Aretha Franklin shined bright in the music world with iconic hits such as “Respect,” “(You Make Me Feel Like) A Natural Woman,” “I Say A Little Prayer,” and more, but the Queen of Soul was notoriously private about her personal life. In 2018, she passed away from pancreatic cancer and left behind an estate worth anywhere between $18 to $80 million.
Even without a Will or an Estate Plan, by law, her four sons – Clarence, Edward, Teddy, and Kecalf – stood to inherit her estate, each with equal shares. That could have been the end of that – until they found three handwritten Wills among her things. And, over a year later, a fourth typewritten but unsigned document surfaced.
Validity of the Wills
A Will needs to be Probated to establish its validity. With not just one but four Wills, in the nearly five years since her death, news is yet to be announced that a version of any of her Wills has been established as valid.
A handwritten Will may be considered valid, however, they must be properly executed to meet all the legal requirements. According to the filing of her fourth typewritten document (an 8-page Will and a 23-page Trust document), the singer worked with Henry M. Grix for over two years, but the document was stamped draft and left unsigned after she “fell very ill.”
What’s more is that each version of the Will expresses the singer’s different wishes on the division of her estate. This caused an ugly rift among the siblings, who are now battling it out in court over matters of her estate, including her assets, who will represent her estate, and which version of her Will should be considered valid.
A Will is not the ideal document to share details pertaining to personal matters. This is because a Will has to go through Probate court and becomes a public document once filed. The paternity of Aretha’s eldest child, Clarence, whom she gave birth to at just 12 years old, has long been a mystery to many. She previously claimed it was a boy from school, but did not disclose the identity. However, this family secret was brought to light when she referred to Edward Jordan Sr. as Clarence’s father in one of her handwritten Wills. He is also the father of her second child, who was named after him.
When the IRS claimed that Aretha owed $7.8 million in unpaid income taxes, this rendered her assets inaccessible to her sons. They have since struck a deal with the government agency to slowly pay off her debt with the income from her estate. It took four years for the debt to be completely paid off. However, the estate still remains inaccessible until the Probate procedure is finished.
It’s been almost five years since the Queen of Soul’s passing, and yet the Probating of her estate has barely begun. At the outset, DIY Estate Planning may seem like a good idea to save on lawyer fees. However, in Aretha’s case, determining the validity of her Wills alone has proven to be lengthy process with no end presently in sight, which is likely costing her sons much more in lawyers and court fees.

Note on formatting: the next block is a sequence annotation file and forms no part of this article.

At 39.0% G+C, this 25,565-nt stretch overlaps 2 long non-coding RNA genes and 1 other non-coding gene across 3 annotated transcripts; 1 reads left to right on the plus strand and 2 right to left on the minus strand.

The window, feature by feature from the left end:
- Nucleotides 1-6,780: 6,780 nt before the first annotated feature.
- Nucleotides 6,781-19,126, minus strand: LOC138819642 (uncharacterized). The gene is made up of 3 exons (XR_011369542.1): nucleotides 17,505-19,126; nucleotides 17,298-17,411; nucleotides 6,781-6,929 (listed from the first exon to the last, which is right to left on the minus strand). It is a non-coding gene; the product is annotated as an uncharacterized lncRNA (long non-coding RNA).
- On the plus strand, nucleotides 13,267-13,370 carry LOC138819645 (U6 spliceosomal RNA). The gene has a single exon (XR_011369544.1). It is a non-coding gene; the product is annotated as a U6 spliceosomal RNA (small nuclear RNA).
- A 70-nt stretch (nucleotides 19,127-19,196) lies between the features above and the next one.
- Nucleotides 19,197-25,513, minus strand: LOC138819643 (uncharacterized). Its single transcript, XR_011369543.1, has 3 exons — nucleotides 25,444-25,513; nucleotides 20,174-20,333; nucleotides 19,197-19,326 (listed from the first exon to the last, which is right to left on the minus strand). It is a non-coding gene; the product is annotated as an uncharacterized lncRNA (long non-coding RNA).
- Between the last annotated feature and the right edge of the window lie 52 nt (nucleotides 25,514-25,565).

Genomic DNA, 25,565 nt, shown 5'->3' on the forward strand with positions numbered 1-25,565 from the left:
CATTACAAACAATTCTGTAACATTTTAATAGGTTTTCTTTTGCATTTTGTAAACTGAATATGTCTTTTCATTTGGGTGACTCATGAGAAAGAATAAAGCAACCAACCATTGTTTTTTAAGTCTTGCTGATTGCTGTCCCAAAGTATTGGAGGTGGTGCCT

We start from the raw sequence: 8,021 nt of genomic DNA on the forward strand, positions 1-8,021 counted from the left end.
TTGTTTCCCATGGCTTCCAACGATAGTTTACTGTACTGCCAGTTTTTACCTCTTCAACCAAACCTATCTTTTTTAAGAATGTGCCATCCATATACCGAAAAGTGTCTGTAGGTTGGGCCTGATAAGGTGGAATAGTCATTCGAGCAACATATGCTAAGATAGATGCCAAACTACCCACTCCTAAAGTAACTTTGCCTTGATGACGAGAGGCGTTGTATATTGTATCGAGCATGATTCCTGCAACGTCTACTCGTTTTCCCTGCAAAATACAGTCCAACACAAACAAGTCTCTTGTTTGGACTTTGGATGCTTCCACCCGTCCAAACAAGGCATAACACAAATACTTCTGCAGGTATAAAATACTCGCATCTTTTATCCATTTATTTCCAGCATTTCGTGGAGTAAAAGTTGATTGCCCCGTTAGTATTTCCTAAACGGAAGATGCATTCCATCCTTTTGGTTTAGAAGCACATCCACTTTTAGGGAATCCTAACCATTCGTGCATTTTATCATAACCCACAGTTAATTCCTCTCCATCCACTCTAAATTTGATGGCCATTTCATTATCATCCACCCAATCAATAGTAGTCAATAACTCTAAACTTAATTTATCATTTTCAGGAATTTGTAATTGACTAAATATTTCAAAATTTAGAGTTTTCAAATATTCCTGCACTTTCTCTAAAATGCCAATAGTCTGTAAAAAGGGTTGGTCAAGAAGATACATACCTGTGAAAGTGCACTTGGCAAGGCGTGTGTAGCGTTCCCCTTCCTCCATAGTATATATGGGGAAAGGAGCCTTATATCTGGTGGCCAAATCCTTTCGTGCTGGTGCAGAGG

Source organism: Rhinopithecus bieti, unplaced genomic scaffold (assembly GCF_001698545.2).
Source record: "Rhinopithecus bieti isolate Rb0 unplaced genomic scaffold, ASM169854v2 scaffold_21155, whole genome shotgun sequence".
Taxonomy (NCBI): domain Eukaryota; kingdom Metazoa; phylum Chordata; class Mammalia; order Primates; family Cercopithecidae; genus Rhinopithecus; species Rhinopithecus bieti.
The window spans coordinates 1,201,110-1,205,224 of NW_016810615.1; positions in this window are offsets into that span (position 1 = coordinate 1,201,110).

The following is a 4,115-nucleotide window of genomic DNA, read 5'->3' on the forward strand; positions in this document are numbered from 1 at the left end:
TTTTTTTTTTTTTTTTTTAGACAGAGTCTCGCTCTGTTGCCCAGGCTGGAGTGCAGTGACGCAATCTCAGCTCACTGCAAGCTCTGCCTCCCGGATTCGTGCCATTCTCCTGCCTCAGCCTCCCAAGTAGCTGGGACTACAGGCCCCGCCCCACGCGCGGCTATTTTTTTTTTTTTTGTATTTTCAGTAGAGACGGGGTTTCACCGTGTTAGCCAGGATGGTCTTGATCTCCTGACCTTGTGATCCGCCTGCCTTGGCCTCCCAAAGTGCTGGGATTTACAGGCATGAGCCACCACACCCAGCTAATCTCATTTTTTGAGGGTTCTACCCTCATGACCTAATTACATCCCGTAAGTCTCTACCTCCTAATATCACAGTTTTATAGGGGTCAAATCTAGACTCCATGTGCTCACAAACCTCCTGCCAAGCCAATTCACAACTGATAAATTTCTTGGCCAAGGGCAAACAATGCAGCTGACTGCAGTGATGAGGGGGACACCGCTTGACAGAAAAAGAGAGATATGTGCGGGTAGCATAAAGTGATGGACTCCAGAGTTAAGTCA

Trust-based Estate Plan would have been beneficial in keeping her affairs out of the public eye and preventing putting brother at odds over matters of her estate, and facilitating the transfer of her sons inheritance without court involvement. She could also have provided for a professional trustee to manage trust assets and put a plan in place for Clarence’s care, who has unspecified special needs.
A trusted Estate Planning attorney can help your loved ones avoid legal complications in inheriting from your estate and ensure that your final wishes are carried out. The Law Office of Antoinette Bone, PLLC can help you navigate and address issues you and your family may face in your Estate Plan. Call us today at (682) 428-3046 to request an appointment.
Take the first step in your Estate Planning journey today. Call our office to request an appointment.
- Online scheduling: https://abonelawscheduling.as.me/
- Call: (682) 428-3046
- Email: email@example.com
To comply with the U.S. Treasury regulations, we must inform you that (i) any U.S. federal tax advice contained in this newsletter was not intended or written to be used, and cannot be used, by any person for the purpose of avoiding U.S. federal tax penalties that may be imposed on such person and (ii) each taxpayer should seek advice from their tax advisor based on the taxpayer’s particular circumstances.
Nothing in this message is intended to provide legal advice. This message is for educational purposes only.